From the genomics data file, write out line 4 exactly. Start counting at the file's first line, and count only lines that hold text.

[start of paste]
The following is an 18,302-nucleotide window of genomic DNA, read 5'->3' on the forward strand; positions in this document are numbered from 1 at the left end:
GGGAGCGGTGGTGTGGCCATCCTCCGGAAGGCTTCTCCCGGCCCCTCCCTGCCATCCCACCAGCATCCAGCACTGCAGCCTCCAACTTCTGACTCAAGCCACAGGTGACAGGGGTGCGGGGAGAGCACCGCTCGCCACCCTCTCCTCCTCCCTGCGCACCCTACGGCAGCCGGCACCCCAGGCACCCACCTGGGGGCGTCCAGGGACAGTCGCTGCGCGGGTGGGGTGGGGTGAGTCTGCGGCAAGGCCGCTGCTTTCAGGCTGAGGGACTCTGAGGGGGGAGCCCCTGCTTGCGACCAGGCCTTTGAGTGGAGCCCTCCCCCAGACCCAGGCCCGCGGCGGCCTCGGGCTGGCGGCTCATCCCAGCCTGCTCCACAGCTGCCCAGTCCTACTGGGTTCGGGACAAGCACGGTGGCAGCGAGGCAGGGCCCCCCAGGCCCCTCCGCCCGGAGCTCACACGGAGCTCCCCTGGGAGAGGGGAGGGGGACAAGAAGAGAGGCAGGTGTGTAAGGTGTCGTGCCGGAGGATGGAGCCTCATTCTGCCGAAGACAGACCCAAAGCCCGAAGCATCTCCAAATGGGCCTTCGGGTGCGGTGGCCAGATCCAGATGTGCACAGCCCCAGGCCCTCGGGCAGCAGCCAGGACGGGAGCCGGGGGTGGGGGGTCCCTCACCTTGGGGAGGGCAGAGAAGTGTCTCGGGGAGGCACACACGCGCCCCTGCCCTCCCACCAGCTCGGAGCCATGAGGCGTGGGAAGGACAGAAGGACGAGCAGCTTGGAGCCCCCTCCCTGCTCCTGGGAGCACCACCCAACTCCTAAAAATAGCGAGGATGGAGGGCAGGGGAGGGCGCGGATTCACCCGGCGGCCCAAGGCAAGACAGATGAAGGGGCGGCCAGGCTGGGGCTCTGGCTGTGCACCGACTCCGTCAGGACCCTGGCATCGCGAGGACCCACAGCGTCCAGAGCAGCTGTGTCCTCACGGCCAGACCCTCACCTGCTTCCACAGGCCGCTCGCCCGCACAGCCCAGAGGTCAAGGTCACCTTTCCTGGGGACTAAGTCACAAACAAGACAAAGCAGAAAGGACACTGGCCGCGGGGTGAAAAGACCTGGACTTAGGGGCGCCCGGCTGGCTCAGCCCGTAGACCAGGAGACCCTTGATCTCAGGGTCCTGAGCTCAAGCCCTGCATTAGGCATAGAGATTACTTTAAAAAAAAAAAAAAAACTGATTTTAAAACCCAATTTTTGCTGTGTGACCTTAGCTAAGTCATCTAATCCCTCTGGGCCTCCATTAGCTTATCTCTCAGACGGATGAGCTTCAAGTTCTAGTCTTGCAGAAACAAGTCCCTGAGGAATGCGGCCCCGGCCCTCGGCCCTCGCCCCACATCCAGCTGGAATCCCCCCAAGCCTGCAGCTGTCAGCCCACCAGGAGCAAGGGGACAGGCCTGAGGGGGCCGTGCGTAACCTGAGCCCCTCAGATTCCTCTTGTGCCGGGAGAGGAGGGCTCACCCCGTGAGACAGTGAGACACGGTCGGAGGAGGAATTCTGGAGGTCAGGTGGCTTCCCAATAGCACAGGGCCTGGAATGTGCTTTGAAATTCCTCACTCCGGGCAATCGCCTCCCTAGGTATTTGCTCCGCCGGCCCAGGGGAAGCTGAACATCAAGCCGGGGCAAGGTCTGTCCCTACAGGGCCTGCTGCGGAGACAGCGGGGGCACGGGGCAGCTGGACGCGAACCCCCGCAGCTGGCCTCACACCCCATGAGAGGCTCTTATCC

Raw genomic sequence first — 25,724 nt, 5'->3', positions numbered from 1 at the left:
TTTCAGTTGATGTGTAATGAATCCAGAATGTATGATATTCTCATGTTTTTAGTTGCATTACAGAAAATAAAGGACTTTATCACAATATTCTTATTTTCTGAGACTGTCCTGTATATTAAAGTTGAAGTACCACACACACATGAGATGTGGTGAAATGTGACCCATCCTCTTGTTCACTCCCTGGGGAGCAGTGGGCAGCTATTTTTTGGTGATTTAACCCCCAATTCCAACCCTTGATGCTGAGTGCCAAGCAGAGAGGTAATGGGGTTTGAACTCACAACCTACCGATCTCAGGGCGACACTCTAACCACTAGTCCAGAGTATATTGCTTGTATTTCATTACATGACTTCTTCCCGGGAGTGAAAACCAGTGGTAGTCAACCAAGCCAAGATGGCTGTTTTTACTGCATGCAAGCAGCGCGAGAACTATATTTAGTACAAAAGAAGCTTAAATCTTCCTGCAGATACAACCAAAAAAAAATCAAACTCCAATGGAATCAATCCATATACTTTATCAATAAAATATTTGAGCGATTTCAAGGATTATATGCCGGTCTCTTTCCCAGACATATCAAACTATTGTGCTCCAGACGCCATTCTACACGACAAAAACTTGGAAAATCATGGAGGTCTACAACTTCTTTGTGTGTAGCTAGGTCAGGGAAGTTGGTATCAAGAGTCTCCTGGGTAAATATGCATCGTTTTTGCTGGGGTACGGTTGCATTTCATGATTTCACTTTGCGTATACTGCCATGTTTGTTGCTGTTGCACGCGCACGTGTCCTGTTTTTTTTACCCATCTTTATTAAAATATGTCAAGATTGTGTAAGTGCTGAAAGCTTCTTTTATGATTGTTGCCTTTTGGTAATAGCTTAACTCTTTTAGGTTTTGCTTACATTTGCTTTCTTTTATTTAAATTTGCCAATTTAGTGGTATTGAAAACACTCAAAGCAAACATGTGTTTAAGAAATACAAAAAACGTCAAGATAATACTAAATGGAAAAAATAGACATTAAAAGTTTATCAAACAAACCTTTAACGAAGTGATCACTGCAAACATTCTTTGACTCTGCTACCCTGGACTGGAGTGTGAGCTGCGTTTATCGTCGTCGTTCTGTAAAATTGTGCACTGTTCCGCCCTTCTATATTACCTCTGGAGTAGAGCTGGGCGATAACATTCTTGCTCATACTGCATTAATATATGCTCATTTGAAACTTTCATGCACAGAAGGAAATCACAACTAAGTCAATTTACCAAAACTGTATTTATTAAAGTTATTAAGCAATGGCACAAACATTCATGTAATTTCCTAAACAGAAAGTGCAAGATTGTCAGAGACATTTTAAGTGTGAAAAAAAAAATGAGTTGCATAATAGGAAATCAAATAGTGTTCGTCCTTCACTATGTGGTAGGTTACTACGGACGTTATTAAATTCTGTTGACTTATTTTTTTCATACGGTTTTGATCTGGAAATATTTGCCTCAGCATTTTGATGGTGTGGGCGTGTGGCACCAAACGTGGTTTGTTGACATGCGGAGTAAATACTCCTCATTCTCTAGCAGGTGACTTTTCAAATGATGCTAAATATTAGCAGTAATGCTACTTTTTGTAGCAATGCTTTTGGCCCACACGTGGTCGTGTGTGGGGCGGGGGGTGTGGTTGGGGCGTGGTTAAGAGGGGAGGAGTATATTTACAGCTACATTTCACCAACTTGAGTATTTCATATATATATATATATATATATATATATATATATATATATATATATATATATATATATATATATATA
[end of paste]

TTTCAGTTGATGTGTAATGAATCCAGAATGTATGATATTCTCATGTTTTTAGTTGCATTACAGAAAATAAAGGACTTTATCACAATATTCTTATTTTCTGAGACTGTCCTGTATATTAAAGTTGAAGTACCACACACACATGAGATGTGGTGAAATGTGACCCATCCTCTTGTTCACTCCCTGGGGAGCAGTGGGCAGCTATTTTTTGGTGATTTAACCCCCAATTCCAACCCTTGATGCTGAGTGCCAAGCAGAGAGGTAATGGGGTTTGAACTCACAACCTACCGATCTCAGGGCGACACTCTAACCACTAGTCCAGAGTATATTGCTTGTATTTCATTACATGACTTCTTCCCGGGAGTGAAAACCAGTGGTAGTCAACCAAGCCAAGATGGCTGTTTTTACTGCATGCAAGCAGCGCGAGAACTATATTTAGTACAAAAGAAGCTTAAATCTTCCTGCAGATACAACCAAAAAAAAATCAAACTCCAATGGAATCAATCCATATACTTTATCAATAAAATATTTGAGCGATTTCAAGGATTATATGCCGGTCTCTTTCCCAGACATATCAAACTATTGTGCTCCAGACGCCATTCTACACGACAAAAACTTGGAAAATCATGGAGGTCTACAACTTCTTTGTGTGTAGCTAGGTCAGGGAAGTTGGTATCAAGAGTCTCCTGGGTAAATATGCATCGTTTTTGCTGGGGTACGGTTGCATTTCATGATTTCACTTTGCGTATACTGCCATGTTTGTTGCTGTTGCACGCGCACGTGTCCTGTTTTTTTTACCCATCTTTATTAAAATATGTCAAGATTGTGTAAGTGCTGAAAGCTTCTTTTATGATTGTTGCCTTTTGGTAATAGCTTAACTCTTTTAGGTTTTGCTTACATTTGCTTTCTTTTATTTAAATTTGCCAATTTAGTGGTATTGAAAACACTCAAAGCAAACATGTGTTTAAGAAATACAAAAAACGTCAAGATAATACTAAATGGAAAAAATAGACATTAAAAGTTTATCAAACAAACCTTTAACGAAGTGATCACTGCAAACATTCTTTGACTCTGCTACCCTGGACTGGAGTGTGAGCTGCGTTTATCGTCGTCGTTCTGTAAAATTGTGCACTGTTCCGCCCTTCTATATTACCTCTGGAGTAGAGCTGGGCGATAACATTCTTGCTCATACTGCATTAATATATGCTCATTTGAAACTTTCATGCACAGAAGGAAATCACAACTAAGTCAATTTACCAAAACTGTATTTATTAAAGTTATTAAGCAATGGCACAAACATTCATGTAATTTCCTAAACAGAAAGTGCAAGATTGTCAGAGACATTTTAAGTGTGAAAAAAAAAATGAGTTGCATAATAGGAAATCAAATAGTGTTCGTCCTTCACTATGTGGTAGGTTACTACGGACGTTATTAAATTCTGTTGACTTATTTTTTTCATACGGTTTTGATCTGGAAATATTTGCCTCAGCATTTTGATGGTGTGGGCGTGTGGCACCAAACGTGGTTTGTTGACATGCGGAGTAAATACTCCTCATTCTCTAGCAGGTGACTTTTCAAATGATGCTAAATATTAGCAGTAATGCTACTTTTTGTAGCAATGCTTTTGGCCCACACGTGGTCGTGTGTGGGGCGGGGGGTGTGGTTGGGGCGTGGTTAAGAGGGGAGGAGTATATTTACAGCTACATTTCACCAACTTGAGTATTTCATATATATATATATATATATATATATATATATATATATATATATATATATATATATATATATATATA